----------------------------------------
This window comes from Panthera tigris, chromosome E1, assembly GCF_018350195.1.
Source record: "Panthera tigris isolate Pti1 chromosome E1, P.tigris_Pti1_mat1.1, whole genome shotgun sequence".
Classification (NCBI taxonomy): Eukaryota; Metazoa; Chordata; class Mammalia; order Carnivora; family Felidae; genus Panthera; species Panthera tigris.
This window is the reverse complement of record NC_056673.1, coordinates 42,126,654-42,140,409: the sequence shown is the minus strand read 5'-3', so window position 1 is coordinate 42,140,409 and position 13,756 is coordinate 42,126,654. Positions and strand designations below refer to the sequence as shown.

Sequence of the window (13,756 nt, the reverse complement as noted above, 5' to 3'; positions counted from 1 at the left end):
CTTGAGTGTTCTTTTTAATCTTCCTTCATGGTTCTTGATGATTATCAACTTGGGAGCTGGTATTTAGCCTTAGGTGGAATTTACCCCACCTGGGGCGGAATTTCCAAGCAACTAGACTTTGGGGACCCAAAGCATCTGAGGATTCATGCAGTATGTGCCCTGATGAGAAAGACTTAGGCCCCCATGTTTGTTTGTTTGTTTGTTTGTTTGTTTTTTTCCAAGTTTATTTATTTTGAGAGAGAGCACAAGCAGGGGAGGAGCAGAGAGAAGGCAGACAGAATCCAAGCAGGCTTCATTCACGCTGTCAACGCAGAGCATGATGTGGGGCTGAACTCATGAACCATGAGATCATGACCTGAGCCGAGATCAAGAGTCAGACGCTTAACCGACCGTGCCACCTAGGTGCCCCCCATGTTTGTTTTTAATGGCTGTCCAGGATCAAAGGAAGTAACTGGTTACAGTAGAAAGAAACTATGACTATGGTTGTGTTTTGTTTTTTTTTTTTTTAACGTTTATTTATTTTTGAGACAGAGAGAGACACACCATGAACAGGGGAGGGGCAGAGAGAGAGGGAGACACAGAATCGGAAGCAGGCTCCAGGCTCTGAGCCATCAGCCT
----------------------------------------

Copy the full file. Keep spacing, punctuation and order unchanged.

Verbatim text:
This window comes from Panthera tigris, chromosome E1, assembly GCF_018350195.1.
Source record: "Panthera tigris isolate Pti1 chromosome E1, P.tigris_Pti1_mat1.1, whole genome shotgun sequence".
Classification (NCBI taxonomy): Eukaryota; Metazoa; Chordata; class Mammalia; order Carnivora; family Felidae; genus Panthera; species Panthera tigris.
This window is the reverse complement of record NC_056673.1, coordinates 42,126,654-42,140,409: the sequence shown is the minus strand read 5'-3', so window position 1 is coordinate 42,140,409 and position 13,756 is coordinate 42,126,654. Positions and strand designations below refer to the sequence as shown.

Sequence of the window (13,756 nt, the reverse complement as noted above, 5' to 3'; positions counted from 1 at the left end):
CTTGAGTGTTCTTTTTAATCTTCCTTCATGGTTCTTGATGATTATCAACTTGGGAGCTGGTATTTAGCCTTAGGTGGAATTTACCCCACCTGGGGCGGAATTTCCAAGCAACTAGACTTTGGGGACCCAAAGCATCTGAGGATTCATGCAGTATGTGCCCTGATGAGAAAGACTTAGGCCCCCATGTTTGTTTGTTTGTTTGTTTGTTTGTTTTTTTCCAAGTTTATTTATTTTGAGAGAGAGCACAAGCAGGGGAGGAGCAGAGAGAAGGCAGACAGAATCCAAGCAGGCTTCATTCACGCTGTCAACGCAGAGCATGATGTGGGGCTGAACTCATGAACCATGAGATCATGACCTGAGCCGAGATCAAGAGTCAGACGCTTAACCGACCGTGCCACCTAGGTGCCCCCCATGTTTGTTTTTAATGGCTGTCCAGGATCAAAGGAAGTAACTGGTTACAGTAGAAAGAAACTATGACTATGGTTGTGTTTTGTTTTTTTTTTTTTTAACGTTTATTTATTTTTGAGACAGAGAGAGACACACCATGAACAGGGGAGGGGCAGAGAGAGAGGGAGACACAGAATCGGAAGCAGGCTCCAGGCTCTGAGCCATCAGCCT